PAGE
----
Most of the discussions of the Waterdhavian cult of Ao are partially or totally phrased as questions. These include: Ao is the over-power, but what does that mean, really? Does Ao worship someone? What would that being’s function be? If Ao did not create the Realms, only the powers of the Realms, then who did—if anyone?
Some cults of Ao are more activist and feel that it is their responsibility to ensure that all faiths in the Realms actively support the assigned portfolios of their deities.
- While Ao does not offer any direct protection to his worshipers, the stubbornness of a Minister’s faith in a being greater than gods does protect him from some divine actions. As a result, Ministers of Ao have limited magic resistance that applies only to spells cast by priests. Whenever such a spell is cast at a Minister, there is a percentage chance equal to twice his experience level that it will fail. This functions just like other magic resistance, but cannot be voluntarily suppressed by the Minister (he can’t just stop believing that the gods are not as powerful as they claim), and thus applies to beneficial spells as well.
- Because Ao does not grant spells to his faithful, the Ministers of Ao have been forced to find creative means to care for their flocks. All Ministers of Ao, regardless of class, can use any magic item that would normally be restricted to priests, including scrolls.
- The established faiths of the Realms do not see any reason to speak out against or act against the cult of Ao, because they do not see it as any kind of threat—the high priests of all faiths have been informed that Ao has nothing to do with mortals. As such, Ministers are given remarkable freedom to move about and espouse their teachings—even the most violent inquisitors and oppressive theocracies will generally ignore Ministers so long as they do not pose an immediate physical threat.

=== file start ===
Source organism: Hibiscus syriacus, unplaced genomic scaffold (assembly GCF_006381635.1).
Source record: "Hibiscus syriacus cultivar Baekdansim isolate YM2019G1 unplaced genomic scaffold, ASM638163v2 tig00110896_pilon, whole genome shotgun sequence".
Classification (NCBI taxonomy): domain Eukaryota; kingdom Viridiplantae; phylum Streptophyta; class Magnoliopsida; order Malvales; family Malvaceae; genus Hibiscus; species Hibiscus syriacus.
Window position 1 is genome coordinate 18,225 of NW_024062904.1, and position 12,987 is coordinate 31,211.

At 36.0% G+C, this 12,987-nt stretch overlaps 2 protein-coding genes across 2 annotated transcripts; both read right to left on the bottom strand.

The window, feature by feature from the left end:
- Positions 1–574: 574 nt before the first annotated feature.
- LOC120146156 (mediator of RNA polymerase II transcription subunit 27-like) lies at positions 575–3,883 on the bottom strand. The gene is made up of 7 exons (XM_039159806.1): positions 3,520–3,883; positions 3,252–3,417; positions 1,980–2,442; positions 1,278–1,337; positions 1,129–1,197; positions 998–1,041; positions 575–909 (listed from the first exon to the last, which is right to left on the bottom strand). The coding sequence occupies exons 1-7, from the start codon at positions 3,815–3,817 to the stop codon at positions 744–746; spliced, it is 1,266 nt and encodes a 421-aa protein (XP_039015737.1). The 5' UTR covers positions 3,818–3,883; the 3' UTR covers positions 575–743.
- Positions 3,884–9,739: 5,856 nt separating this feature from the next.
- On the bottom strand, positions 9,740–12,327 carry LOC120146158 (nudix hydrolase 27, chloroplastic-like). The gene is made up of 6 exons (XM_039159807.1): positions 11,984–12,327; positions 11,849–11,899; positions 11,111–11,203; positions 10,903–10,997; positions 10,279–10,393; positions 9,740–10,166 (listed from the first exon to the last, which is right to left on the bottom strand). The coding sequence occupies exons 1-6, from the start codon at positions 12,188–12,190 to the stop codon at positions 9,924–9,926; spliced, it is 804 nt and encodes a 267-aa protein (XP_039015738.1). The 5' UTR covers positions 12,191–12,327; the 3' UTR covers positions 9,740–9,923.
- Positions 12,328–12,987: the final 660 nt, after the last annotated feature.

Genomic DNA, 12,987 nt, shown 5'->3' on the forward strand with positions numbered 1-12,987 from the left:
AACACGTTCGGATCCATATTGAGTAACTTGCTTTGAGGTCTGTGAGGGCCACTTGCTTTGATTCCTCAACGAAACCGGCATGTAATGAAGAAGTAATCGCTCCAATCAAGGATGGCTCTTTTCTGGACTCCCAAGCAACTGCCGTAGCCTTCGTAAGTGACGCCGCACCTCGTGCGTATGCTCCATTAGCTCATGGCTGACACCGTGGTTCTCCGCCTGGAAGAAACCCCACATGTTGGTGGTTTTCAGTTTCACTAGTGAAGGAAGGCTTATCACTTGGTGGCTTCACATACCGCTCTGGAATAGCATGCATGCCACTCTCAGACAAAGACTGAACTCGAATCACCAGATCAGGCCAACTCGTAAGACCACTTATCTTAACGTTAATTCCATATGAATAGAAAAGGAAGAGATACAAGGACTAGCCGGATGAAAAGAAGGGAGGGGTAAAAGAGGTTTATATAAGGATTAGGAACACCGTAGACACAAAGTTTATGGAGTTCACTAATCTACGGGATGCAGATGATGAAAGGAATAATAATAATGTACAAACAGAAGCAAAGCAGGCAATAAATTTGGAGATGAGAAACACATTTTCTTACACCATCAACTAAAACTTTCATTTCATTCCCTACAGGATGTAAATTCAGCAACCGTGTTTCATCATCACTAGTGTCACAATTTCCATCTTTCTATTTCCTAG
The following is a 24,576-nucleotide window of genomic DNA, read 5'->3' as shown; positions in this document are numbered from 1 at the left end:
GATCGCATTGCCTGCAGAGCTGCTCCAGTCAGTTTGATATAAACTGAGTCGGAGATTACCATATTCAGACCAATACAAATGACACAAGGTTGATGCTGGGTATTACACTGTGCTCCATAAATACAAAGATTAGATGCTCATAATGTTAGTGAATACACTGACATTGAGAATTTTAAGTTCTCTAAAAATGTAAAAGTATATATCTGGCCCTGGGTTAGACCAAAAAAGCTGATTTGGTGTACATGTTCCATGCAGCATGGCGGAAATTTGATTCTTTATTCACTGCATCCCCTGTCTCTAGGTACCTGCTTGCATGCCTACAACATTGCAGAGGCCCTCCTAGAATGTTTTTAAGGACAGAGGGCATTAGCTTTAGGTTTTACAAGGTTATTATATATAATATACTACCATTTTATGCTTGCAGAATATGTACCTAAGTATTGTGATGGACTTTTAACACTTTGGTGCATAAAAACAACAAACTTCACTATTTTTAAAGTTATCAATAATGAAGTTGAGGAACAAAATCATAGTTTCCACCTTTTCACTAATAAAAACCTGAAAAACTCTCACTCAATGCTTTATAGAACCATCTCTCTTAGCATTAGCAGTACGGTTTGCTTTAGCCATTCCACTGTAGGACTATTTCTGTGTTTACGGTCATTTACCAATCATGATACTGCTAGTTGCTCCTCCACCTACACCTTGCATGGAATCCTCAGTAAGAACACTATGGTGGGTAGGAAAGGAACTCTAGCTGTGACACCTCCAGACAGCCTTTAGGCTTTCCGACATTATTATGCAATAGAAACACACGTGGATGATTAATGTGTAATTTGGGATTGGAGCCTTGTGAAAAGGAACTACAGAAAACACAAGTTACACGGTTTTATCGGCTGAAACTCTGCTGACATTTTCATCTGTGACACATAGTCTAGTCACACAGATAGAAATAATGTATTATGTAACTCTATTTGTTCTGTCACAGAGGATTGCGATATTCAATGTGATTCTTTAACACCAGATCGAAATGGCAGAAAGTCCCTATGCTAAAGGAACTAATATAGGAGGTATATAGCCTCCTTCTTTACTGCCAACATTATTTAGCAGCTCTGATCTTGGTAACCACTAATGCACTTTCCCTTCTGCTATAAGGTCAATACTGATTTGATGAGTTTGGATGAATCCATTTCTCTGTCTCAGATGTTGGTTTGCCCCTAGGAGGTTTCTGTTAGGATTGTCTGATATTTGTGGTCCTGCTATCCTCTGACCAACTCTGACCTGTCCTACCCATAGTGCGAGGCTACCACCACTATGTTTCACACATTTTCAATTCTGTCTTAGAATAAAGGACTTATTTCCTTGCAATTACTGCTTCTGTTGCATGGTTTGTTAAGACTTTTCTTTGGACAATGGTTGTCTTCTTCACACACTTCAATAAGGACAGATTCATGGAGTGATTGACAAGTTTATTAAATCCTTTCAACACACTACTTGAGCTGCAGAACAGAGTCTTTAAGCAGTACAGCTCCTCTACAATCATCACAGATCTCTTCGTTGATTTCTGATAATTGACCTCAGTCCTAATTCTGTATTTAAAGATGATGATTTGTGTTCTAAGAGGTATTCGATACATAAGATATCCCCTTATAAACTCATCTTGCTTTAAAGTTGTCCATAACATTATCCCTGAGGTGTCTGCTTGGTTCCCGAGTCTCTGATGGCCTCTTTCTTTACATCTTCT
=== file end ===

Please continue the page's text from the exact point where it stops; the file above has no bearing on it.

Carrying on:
- Since they cannot perform miracles, the Ministers of Ao must be very persuasive in order to attract worshipers to their cults. Ministers of Ao gain a +1 bonus on all Leadership-based non-weapon proficiencies and can attract double the normal number of henchmen (as determined by their Leadership score).
- Ministers of Ao are often written off as mad men due to their insistence on worshiping a being who will not answer their prayers. Unfortunately, this is somewhat true. Even the most stable of Ministers is, at the least, a social misfit drawn to strange religions, willing to proclaim their unorthodox beliefs on the street-corners, and constantly searching for some sign that their god is not as impassive as he seems. Ministers of Ao suffer a -2 penalty on saving throws against illusions, phantasms, and confusion spells and effects.
- While the churches consider them harmless, most common people in the Realms have trouble taking the Ministers of Ao seriously. Ministers of Ao always roll NPC reactions against the “Indifferent” column, even when dealing with their most devout cultists, most trusted friends, or most enduring enemies.